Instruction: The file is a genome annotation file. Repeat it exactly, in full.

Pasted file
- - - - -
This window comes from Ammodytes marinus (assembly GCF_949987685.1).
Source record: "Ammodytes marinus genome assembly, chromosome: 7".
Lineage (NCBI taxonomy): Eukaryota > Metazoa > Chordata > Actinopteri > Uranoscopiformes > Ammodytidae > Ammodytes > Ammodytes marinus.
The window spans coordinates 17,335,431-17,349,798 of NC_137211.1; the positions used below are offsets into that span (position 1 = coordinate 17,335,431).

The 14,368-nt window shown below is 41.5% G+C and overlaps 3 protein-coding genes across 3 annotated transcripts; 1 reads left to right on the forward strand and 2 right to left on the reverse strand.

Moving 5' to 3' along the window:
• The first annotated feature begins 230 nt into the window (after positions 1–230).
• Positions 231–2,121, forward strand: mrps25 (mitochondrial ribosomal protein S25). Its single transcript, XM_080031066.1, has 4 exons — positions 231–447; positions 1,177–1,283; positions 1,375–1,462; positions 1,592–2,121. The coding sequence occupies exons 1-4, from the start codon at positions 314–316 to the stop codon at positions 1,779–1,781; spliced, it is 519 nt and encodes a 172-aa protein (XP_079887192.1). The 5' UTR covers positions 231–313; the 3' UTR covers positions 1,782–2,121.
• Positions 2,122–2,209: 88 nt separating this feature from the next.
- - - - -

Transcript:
This window comes from Ammodytes marinus (assembly GCF_949987685.1).
Source record: "Ammodytes marinus genome assembly, chromosome: 7".
Lineage (NCBI taxonomy): Eukaryota > Metazoa > Chordata > Actinopteri > Uranoscopiformes > Ammodytidae > Ammodytes > Ammodytes marinus.
The window spans coordinates 17,335,431-17,349,798 of NC_137211.1; the positions used below are offsets into that span (position 1 = coordinate 17,335,431).

The 14,368-nt window shown below is 41.5% G+C and overlaps 3 protein-coding genes across 3 annotated transcripts; 1 reads left to right on the forward strand and 2 right to left on the reverse strand.

Moving 5' to 3' along the window:
• The first annotated feature begins 230 nt into the window (after positions 1–230).
• Positions 231–2,121, forward strand: mrps25 (mitochondrial ribosomal protein S25). Its single transcript, XM_080031066.1, has 4 exons — positions 231–447; positions 1,177–1,283; positions 1,375–1,462; positions 1,592–2,121. The coding sequence occupies exons 1-4, from the start codon at positions 314–316 to the stop codon at positions 1,779–1,781; spliced, it is 519 nt and encodes a 172-aa protein (XP_079887192.1). The 5' UTR covers positions 231–313; the 3' UTR covers positions 1,782–2,121.
• Positions 2,122–2,209: 88 nt separating this feature from the next.